At FIT, Pitter—always a technical whiz—fell in love with bridal wear. “I was intrigued by the construction techniques and by being a part of people’s stories,” she says. She also remembers running into Ethiopian-American designer Amsale Aberra ’82, a trustee at the school, who would later become an inspiration and model for Pitter’s own career. (Aberra died in 2018.) “She was at the forefront of fashion as one of the very few Black bridal designers,” Pitter says.
She received her first wedding dress commission as a sophomore, unofficially launching Pantora Bridal, and in 2013, at 23, she opened her Brooklyn showroom with a $4,000 loan and $4,000 from her savings.
Pitter wanted to create a “safe space” for her brides, particularly for brides of color.
“You don’t often see Black brides in publications, and you don’t necessarily see curvy brides in publications,” she says. That lack of representation led to larger issues, such as darker-skinned brides not being able to find linings that matched their complexions, or being told that their hips were too big for certain styles.
In 2016, Pitter debuted Forgotten Skin Tones, a range of illusion mesh and linings that caters to women with different complexions. She also adapted the size chart based on data collected from a range of body types. “I was really seeking to solve the problems that I knew Black brides would face,” she explains. “Wedding dress shopping—it’s supposed to be the happiest time of [a client’s] life, and I wanted to figure out how to make [the process] feel more intimate: like we created this for you specifically.”
Pitter never wanted to abandon bridal, but in recent years she wanted to stretch her wings.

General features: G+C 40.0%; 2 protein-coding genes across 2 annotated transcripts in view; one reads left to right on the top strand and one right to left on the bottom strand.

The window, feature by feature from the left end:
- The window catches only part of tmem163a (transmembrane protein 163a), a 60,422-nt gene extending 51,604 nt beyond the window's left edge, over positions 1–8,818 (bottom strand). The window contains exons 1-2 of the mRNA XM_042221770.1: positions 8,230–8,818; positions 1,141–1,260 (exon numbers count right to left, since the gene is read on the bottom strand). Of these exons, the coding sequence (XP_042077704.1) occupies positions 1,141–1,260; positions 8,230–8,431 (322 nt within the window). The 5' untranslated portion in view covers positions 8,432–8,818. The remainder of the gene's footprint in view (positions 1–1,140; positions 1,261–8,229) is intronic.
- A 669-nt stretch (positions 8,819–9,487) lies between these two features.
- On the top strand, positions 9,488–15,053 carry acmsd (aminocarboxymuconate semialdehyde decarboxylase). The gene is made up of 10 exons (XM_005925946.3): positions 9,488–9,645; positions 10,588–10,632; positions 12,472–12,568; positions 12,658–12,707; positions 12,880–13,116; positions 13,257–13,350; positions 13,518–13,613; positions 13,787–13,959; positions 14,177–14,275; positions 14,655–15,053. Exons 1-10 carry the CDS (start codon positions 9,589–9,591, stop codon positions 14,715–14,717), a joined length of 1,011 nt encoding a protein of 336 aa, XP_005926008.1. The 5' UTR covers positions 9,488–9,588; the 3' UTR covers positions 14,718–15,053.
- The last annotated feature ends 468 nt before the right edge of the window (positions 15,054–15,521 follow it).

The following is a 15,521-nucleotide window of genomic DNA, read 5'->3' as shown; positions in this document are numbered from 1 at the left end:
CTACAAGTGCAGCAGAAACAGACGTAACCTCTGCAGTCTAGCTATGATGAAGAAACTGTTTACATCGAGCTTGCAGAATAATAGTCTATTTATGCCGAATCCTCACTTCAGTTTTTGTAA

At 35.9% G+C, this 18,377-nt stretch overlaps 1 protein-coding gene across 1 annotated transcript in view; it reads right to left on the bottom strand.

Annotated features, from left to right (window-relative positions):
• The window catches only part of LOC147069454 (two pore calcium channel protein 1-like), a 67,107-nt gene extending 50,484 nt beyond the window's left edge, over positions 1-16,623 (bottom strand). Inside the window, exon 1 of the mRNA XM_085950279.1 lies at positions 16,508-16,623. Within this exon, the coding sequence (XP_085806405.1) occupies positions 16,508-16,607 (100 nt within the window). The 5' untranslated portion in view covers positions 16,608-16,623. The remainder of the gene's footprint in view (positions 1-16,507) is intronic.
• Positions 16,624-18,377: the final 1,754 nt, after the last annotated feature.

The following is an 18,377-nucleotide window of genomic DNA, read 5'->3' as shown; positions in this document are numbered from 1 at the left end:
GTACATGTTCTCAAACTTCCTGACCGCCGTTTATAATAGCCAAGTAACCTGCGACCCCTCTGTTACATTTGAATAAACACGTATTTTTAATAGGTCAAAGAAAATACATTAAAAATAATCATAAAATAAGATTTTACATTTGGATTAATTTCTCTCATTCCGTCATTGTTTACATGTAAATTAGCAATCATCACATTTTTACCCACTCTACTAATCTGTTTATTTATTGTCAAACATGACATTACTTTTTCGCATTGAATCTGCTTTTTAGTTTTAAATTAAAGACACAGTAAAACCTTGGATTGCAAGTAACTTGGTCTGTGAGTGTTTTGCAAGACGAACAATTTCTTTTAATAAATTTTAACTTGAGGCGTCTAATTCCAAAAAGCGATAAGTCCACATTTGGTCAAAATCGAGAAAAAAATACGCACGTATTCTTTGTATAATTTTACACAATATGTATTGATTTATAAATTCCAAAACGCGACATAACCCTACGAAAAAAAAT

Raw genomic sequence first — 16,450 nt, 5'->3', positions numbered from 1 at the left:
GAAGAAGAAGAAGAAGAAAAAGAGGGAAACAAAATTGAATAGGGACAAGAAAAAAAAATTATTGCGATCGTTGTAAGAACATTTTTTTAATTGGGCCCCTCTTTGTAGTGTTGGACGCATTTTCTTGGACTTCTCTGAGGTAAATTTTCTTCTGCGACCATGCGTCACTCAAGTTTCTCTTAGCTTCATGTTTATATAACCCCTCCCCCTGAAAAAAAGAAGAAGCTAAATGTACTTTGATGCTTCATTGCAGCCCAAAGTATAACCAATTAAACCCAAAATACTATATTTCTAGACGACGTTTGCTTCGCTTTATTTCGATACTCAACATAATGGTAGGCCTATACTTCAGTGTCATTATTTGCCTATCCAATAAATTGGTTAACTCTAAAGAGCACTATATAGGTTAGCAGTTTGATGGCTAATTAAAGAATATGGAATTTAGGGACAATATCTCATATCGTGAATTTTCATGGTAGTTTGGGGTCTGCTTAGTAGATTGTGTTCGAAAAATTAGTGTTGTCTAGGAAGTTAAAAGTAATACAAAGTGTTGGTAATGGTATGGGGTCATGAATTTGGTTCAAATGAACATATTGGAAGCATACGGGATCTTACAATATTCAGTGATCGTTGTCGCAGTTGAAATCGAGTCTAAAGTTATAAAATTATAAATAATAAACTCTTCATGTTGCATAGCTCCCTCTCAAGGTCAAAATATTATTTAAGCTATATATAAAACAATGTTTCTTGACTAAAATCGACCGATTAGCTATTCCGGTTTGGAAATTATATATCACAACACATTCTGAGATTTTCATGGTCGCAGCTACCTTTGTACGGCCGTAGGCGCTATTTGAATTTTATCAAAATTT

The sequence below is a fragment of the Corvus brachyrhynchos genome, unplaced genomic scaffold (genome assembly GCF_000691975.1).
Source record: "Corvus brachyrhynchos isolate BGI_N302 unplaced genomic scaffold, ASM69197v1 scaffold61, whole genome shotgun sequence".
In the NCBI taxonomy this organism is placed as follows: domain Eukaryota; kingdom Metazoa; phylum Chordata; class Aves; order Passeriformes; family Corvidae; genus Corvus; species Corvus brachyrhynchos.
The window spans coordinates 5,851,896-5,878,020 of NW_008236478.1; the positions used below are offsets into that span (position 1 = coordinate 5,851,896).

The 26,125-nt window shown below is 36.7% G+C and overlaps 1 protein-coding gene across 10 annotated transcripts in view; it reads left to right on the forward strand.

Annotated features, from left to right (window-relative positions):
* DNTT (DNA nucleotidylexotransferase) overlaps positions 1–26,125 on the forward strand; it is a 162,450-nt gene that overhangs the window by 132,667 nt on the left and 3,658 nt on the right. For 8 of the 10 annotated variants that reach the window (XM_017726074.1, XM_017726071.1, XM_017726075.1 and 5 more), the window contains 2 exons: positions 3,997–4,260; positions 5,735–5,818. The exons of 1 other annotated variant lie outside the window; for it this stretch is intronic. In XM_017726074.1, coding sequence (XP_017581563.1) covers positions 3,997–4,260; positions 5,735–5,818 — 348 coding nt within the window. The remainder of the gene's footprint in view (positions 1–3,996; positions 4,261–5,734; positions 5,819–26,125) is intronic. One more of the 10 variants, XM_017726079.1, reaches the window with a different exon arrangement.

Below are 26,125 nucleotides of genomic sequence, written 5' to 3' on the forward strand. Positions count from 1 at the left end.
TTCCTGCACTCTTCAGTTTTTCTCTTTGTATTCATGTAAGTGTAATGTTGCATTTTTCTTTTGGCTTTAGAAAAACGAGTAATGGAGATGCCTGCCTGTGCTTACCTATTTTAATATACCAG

“I don’t think that bridal designers are regarded in the fashion industry in the same way other designers are … I don’t know that they get the respect that other designers receive,” she says. “But also, I wanted to maybe operate a bit differently, where I didn’t have to go in so solution-oriented and was able to do things that make me happy and that I could really share with the world.” Also, after creating so many white dresses, “I wanted to be able to operate in color.”
Her ready-to-wear collection—the result of her reality show win—certainly takes advantage of her new freedom: sequin disco-flavored tiger-print jumpsuits, bright yellow houndstooth pantsuits, an oversized camo blanket coat. Pitter has used the prize money to help launch this new line—available on the Pantora website and Amazon—and open two new stores in L.A., a ready-to-wear shop in October and a bridal boutique in December.
That expansion is key to Pitter’s mission: to create clothes that celebrate the wearer, no matter her age, size, skin tone, or abilities. Now, with the prize money and Amazon partnership, she can spread that joy to even more people, every day of the year.
“It’s celebratory staples,” Pitter says of her aesthetic. “I really want [women] to feel like every day is worth getting dressed for.”